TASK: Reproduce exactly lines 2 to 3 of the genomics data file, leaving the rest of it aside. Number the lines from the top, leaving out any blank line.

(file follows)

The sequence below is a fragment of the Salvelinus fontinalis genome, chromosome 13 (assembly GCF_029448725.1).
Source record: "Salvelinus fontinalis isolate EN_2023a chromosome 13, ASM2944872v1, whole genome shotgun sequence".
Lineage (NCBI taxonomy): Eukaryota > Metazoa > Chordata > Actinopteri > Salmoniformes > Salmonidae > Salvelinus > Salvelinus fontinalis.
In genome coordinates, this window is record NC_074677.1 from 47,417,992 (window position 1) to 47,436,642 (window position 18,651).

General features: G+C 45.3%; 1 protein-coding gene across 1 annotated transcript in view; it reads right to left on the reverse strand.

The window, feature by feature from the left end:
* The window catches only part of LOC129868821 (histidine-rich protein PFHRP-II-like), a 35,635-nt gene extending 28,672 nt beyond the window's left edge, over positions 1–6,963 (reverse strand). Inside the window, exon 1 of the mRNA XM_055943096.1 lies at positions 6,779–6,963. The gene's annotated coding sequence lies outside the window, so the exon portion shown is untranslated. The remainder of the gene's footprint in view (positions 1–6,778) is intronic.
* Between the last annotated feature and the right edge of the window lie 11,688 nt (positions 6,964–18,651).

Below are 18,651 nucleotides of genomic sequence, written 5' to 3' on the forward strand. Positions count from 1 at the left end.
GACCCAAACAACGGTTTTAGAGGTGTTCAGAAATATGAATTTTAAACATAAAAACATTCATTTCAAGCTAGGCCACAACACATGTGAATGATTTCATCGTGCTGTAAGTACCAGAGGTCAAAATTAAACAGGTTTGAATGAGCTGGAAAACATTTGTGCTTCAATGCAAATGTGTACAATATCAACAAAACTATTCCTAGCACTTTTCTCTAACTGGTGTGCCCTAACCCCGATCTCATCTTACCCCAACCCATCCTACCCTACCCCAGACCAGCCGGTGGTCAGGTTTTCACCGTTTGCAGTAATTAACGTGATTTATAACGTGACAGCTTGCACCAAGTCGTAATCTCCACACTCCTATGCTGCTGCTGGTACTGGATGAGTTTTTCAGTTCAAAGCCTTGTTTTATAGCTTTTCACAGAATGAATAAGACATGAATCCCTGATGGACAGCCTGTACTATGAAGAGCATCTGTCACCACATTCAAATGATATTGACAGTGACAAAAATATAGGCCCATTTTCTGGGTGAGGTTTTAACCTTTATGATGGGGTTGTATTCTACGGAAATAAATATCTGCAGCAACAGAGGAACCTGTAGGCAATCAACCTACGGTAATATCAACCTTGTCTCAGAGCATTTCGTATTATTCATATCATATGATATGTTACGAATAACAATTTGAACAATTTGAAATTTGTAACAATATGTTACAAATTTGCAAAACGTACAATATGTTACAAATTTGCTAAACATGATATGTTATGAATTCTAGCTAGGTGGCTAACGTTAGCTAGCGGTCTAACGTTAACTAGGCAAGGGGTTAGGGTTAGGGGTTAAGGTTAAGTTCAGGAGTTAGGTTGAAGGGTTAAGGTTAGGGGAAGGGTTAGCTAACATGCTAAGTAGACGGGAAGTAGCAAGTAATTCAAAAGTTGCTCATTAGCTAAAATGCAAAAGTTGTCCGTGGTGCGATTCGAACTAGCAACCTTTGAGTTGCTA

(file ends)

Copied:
Source record: "Salvelinus fontinalis isolate EN_2023a chromosome 13, ASM2944872v1, whole genome shotgun sequence".
Lineage (NCBI taxonomy): Eukaryota > Metazoa > Chordata > Actinopteri > Salmoniformes > Salmonidae > Salvelinus > Salvelinus fontinalis.